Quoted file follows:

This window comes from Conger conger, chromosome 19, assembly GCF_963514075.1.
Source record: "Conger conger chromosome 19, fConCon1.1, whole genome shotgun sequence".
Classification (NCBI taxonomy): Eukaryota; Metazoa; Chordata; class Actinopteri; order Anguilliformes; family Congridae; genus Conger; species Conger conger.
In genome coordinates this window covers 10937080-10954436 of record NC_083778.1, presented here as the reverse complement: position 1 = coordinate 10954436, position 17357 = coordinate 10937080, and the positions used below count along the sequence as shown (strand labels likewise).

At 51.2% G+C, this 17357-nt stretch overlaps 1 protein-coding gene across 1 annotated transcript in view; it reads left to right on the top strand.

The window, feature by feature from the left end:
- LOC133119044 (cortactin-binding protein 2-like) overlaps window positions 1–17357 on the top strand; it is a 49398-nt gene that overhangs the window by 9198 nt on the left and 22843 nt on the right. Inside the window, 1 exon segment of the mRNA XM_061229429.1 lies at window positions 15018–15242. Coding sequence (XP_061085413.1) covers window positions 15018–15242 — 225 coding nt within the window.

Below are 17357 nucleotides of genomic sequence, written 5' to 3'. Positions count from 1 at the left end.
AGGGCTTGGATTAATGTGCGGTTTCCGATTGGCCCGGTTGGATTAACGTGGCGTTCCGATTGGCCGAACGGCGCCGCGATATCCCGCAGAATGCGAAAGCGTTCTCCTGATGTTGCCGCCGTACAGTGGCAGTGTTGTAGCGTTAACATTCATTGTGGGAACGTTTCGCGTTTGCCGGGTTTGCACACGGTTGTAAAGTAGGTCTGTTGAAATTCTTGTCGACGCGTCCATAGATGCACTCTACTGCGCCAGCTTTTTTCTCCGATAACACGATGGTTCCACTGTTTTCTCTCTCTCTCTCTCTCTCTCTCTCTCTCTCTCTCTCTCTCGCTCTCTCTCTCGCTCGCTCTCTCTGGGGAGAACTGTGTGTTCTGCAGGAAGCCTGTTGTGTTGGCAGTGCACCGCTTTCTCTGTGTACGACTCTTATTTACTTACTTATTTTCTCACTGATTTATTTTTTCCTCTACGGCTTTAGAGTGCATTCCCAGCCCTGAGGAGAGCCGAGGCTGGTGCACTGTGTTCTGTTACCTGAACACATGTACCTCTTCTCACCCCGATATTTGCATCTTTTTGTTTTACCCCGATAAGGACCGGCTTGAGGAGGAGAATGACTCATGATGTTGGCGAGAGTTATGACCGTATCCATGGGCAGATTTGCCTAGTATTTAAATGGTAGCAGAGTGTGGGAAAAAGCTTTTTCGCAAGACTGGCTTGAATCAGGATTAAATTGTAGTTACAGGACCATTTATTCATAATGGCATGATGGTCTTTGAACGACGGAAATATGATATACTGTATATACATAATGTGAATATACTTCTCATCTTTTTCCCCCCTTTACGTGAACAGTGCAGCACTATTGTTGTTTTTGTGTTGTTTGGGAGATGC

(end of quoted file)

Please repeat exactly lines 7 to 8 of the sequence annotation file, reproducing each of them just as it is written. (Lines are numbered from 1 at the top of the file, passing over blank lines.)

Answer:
- LOC133119044 (cortactin-binding protein 2-like) overlaps window positions 1–17357 on the top strand; it is a 49398-nt gene that overhangs the window by 9198 nt on the left and 22843 nt on the right. Inside the window, 1 exon segment of the mRNA XM_061229429.1 lies at window positions 15018–15242. Coding sequence (XP_061085413.1) covers window positions 15018–15242 — 225 coding nt within the window.

Below are 17357 nucleotides of genomic sequence, written 5' to 3'. Positions count from 1 at the left end.